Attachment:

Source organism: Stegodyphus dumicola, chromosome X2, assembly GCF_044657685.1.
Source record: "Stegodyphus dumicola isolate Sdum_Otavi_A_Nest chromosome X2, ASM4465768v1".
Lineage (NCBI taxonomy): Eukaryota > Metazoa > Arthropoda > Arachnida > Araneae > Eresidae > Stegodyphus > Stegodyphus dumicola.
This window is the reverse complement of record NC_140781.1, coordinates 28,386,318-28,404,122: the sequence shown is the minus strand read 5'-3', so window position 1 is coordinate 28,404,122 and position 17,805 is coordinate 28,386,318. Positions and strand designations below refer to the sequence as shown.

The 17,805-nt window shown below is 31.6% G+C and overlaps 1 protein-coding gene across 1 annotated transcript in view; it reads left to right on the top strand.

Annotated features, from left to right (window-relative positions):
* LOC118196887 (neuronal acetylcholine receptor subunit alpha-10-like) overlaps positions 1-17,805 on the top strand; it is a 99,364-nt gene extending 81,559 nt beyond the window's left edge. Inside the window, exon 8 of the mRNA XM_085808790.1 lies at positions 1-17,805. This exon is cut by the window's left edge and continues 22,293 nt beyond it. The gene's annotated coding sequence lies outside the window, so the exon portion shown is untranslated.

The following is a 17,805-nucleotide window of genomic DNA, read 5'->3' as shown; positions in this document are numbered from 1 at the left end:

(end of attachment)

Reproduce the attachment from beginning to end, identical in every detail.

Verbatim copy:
Source organism: Stegodyphus dumicola, chromosome X2, assembly GCF_044657685.1.
Source record: "Stegodyphus dumicola isolate Sdum_Otavi_A_Nest chromosome X2, ASM4465768v1".
Lineage (NCBI taxonomy): Eukaryota > Metazoa > Arthropoda > Arachnida > Araneae > Eresidae > Stegodyphus > Stegodyphus dumicola.
This window is the reverse complement of record NC_140781.1, coordinates 28,386,318-28,404,122: the sequence shown is the minus strand read 5'-3', so window position 1 is coordinate 28,404,122 and position 17,805 is coordinate 28,386,318. Positions and strand designations below refer to the sequence as shown.

The 17,805-nt window shown below is 31.6% G+C and overlaps 1 protein-coding gene across 1 annotated transcript in view; it reads left to right on the top strand.

Annotated features, from left to right (window-relative positions):
* LOC118196887 (neuronal acetylcholine receptor subunit alpha-10-like) overlaps positions 1-17,805 on the top strand; it is a 99,364-nt gene extending 81,559 nt beyond the window's left edge. Inside the window, exon 8 of the mRNA XM_085808790.1 lies at positions 1-17,805. This exon is cut by the window's left edge and continues 22,293 nt beyond it. The gene's annotated coding sequence lies outside the window, so the exon portion shown is untranslated.

The following is a 17,805-nucleotide window of genomic DNA, read 5'->3' as shown; positions in this document are numbered from 1 at the left end: